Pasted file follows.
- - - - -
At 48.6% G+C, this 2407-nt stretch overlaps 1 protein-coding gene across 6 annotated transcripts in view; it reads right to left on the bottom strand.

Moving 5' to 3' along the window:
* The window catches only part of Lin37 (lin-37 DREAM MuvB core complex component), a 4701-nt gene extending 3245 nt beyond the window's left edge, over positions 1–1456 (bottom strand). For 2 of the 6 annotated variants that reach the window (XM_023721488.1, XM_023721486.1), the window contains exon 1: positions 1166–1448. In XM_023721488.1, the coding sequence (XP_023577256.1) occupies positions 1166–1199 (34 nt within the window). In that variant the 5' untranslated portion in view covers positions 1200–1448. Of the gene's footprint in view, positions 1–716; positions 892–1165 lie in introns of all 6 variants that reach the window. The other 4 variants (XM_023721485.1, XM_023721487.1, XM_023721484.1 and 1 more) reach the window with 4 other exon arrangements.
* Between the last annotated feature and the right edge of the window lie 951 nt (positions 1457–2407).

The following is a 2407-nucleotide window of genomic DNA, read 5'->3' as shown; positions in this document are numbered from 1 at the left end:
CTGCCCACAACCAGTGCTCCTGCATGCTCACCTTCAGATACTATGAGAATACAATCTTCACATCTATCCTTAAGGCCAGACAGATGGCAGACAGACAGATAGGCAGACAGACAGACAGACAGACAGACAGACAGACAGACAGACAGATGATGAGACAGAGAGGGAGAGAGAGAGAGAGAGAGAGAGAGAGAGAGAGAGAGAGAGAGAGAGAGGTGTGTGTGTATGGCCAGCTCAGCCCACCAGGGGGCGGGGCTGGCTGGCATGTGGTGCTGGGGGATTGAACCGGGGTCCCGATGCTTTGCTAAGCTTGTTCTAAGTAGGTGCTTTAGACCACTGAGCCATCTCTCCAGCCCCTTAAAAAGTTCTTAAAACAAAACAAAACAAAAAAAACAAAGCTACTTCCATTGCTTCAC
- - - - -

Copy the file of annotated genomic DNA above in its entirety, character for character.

At 48.6% G+C, this 2407-nt stretch overlaps 1 protein-coding gene across 6 annotated transcripts in view; it reads right to left on the bottom strand.

Moving 5' to 3' along the window:
* The window catches only part of Lin37 (lin-37 DREAM MuvB core complex component), a 4701-nt gene extending 3245 nt beyond the window's left edge, over positions 1–1456 (bottom strand). For 2 of the 6 annotated variants that reach the window (XM_023721488.1, XM_023721486.1), the window contains exon 1: positions 1166–1448. In XM_023721488.1, the coding sequence (XP_023577256.1) occupies positions 1166–1199 (34 nt within the window). In that variant the 5' untranslated portion in view covers positions 1200–1448. Of the gene's footprint in view, positions 1–716; positions 892–1165 lie in introns of all 6 variants that reach the window. The other 4 variants (XM_023721485.1, XM_023721487.1, XM_023721484.1 and 1 more) reach the window with 4 other exon arrangements.
* Between the last annotated feature and the right edge of the window lie 951 nt (positions 1457–2407).

The following is a 2407-nucleotide window of genomic DNA, read 5'->3' as shown; positions in this document are numbered from 1 at the left end:
CTGCCCACAACCAGTGCTCCTGCATGCTCACCTTCAGATACTATGAGAATACAATCTTCACATCTATCCTTAAGGCCAGACAGATGGCAGACAGACAGATAGGCAGACAGACAGACAGACAGACAGACAGACAGACAGACAGACAGATGATGAGACAGAGAGGGAGAGAGAGAGAGAGAGAGAGAGAGAGAGAGAGAGAGAGAGAGAGAGAGGTGTGTGTGTATGGCCAGCTCAGCCCACCAGGGGGCGGGGCTGGCTGGCATGTGGTGCTGGGGGATTGAACCGGGGTCCCGATGCTTTGCTAAGCTTGTTCTAAGTAGGTGCTTTAGACCACTGAGCCATCTCTCCAGCCCCTTAAAAAGTTCTTAAAACAAAACAAAACAAAAAAAACAAAGCTACTTCCATTGCTTCAC